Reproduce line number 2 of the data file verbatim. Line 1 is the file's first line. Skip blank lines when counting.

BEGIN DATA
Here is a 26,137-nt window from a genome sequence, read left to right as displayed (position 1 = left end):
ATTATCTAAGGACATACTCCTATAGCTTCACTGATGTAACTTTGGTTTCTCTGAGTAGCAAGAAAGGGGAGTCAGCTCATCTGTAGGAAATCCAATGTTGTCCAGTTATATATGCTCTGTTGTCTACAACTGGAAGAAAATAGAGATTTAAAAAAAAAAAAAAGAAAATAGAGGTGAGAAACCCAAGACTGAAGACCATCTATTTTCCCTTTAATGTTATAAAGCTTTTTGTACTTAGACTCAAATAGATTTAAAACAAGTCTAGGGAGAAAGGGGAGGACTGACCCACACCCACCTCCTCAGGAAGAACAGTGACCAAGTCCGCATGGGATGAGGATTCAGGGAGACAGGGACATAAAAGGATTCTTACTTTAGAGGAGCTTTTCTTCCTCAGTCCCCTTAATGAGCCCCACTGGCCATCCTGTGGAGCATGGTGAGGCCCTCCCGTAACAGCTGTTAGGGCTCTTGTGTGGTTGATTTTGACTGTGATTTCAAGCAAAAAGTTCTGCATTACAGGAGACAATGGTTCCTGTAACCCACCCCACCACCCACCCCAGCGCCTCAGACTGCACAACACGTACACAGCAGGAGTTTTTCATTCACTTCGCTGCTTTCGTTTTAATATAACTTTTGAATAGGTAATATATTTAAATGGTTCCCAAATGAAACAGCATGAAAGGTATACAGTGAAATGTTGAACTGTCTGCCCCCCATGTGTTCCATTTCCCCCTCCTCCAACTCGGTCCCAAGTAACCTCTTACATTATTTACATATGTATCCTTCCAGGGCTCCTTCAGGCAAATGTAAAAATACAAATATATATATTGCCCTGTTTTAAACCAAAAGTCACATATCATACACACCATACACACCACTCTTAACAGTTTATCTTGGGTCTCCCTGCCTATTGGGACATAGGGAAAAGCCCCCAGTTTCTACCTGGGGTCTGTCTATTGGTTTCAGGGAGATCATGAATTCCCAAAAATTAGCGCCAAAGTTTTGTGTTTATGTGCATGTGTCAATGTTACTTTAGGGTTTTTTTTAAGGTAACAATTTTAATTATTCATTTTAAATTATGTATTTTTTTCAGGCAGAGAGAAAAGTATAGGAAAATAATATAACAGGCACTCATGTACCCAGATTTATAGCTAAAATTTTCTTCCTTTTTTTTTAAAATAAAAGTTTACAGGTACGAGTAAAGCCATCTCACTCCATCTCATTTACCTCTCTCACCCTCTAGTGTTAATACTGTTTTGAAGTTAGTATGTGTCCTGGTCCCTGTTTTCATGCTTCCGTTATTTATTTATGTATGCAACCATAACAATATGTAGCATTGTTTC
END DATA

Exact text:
ATTATCTAAGGACATACTCCTATAGCTTCACTGATGTAACTTTGGTTTCTCTGAGTAGCAAGAAAGGGGAGTCAGCTCATCTGTAGGAAATCCAATGTTGTCCAGTTATATATGCTCTGTTGTCTACAACTGGAAGAAAATAGAGATTTAAAAAAAAAAAAAAGAAAATAGAGGTGAGAAACCCAAGACTGAAGACCATCTATTTTCCCTTTAATGTTATAAAGCTTTTTGTACTTAGACTCAAATAGATTTAAAACAAGTCTAGGGAGAAAGGGGAGGACTGACCCACACCCACCTCCTCAGGAAGAACAGTGACCAAGTCCGCATGGGATGAGGATTCAGGGAGACAGGGACATAAAAGGATTCTTACTTTAGAGGAGCTTTTCTTCCTCAGTCCCCTTAATGAGCCCCACTGGCCATCCTGTGGAGCATGGTGAGGCCCTCCCGTAACAGCTGTTAGGGCTCTTGTGTGGTTGATTTTGACTGTGATTTCAAGCAAAAAGTTCTGCATTACAGGAGACAATGGTTCCTGTAACCCACCCCACCACCCACCCCAGCGCCTCAGACTGCACAACACGTACACAGCAGGAGTTTTTCATTCACTTCGCTGCTTTCGTTTTAATATAACTTTTGAATAGGTAATATATTTAAATGGTTCCCAAATGAAACAGCATGAAAGGTATACAGTGAAATGTTGAACTGTCTGCCCCCCATGTGTTCCATTTCCCCCTCCTCCAACTCGGTCCCAAGTAACCTCTTACATTATTTACATATGTATCCTTCCAGGGCTCCTTCAGGCAAATGTAAAAATACAAATATATATATTGCCCTGTTTTAAACCAAAAGTCACATATCATACACACCATACACACCACTCTTAACAGTTTATCTTGGGTCTCCCTGCCTATTGGGACATAGGGAAAAGCCCCCAGTTTCTACCTGGGGTCTGTCTATTGGTTTCAGGGAGATCATGAATTCCCAAAAATTAGCGCCAAAGTTTTGTGTTTATGTGCATGTGTCAATGTTACTTTAGGGTTTTTTTTAAGGTAACAATTTTAATTATTCATTTTAAATTATGTATTTTTTTCAGGCAGAGAGAAAAGTATAGGAAAATAATATAACAGGCACTCATGTACCCAGATTTATAGCTAAAATTTTCTTCCTTTTTTTTTAAAATAAAAGTTTACAGGTACGAGTAAAGCCATCTCACTCCATCTCATTTACCTCTCTCACCCTCTAGTGTTAATACTGTTTTGAAGTTAGTATGTGTCCTGGTCCCTGTTTTCATGCTTCCGTTATTTATTTATGTATGCAACCATAACAATATGTAGCATTGTTTC